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Models 134G (left) and 134A (right) are match lighting models; they require a separate pump and were economy models. Model 134G came with the Pyrex globe, and had a Silvertone finish; This lamp, in Dean DeGroff’s collection, is dated June 1935. Model 134A, in Bob Meyer’s collection, came with the original mica globe and parchment shade as seen here, and with an Ivory finish. This lamp is dated Aug. 39.


Coleman made this Model 133 in June, 1935. Model 133 is another instant lighting gasoline model made in Wichita. The two pint fount is finished in two tone Indian Bronze paint, seen here with the 355 globe but not the parchment shade. The lamp requires a separate pump. This lamp is in Frederik Tivemark’s collection.


Model 129 is similar in features to 134 models above except that it is a kerosene model. This lamp, in Jim Lawrence’s collection, is date stamped October, 1936. It was sold with a No 355 globe as Model 129G; with a parchment shade and the 355 globe it was sold as Model 129. The finish on this lamp is Indian Bronze.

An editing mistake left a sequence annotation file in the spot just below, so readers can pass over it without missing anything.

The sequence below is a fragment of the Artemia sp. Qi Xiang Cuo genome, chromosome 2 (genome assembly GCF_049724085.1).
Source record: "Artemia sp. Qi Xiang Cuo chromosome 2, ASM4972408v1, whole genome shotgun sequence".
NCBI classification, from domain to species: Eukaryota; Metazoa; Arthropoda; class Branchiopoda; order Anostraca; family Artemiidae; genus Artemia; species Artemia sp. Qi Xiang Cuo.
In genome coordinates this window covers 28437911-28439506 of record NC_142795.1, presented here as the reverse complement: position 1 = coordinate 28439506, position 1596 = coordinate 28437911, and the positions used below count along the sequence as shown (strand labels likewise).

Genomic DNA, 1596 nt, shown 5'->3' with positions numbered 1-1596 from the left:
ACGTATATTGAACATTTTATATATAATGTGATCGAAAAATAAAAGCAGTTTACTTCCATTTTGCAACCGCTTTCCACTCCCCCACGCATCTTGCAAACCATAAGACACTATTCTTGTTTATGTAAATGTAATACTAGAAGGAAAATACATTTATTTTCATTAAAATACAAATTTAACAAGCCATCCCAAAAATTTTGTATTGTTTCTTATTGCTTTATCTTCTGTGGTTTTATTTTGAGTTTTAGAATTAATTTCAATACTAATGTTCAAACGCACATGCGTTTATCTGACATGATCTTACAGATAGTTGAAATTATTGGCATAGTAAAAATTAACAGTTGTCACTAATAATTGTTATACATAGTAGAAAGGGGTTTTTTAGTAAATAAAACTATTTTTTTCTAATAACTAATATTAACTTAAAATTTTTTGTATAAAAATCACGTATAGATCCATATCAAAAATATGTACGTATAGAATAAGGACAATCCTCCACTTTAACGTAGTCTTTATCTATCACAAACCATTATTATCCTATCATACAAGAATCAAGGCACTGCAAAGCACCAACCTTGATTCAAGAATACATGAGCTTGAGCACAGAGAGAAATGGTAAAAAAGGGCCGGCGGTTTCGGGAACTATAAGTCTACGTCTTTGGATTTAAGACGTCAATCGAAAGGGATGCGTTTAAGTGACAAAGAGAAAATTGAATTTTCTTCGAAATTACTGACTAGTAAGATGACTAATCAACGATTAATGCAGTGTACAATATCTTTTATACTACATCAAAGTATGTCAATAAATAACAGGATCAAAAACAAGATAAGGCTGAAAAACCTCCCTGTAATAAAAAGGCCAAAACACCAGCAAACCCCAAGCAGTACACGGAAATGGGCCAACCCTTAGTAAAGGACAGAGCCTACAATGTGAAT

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The Model 150 gasoline lamp came in a glossy-black (150B), spring-green (150G), cream-ivory (150I), or wine-red (150R) base. The 150 series were match generating, according to a 1937 Coleman Wichita catalog. When equipped with a T44K generator, they were kerosene fueled, torch generating, and had the suffix K in the model number. These 300 cp lamps, which require a separate pump, are in Jerry Engbring’s collection. They originally came with mica globes and parchment shades.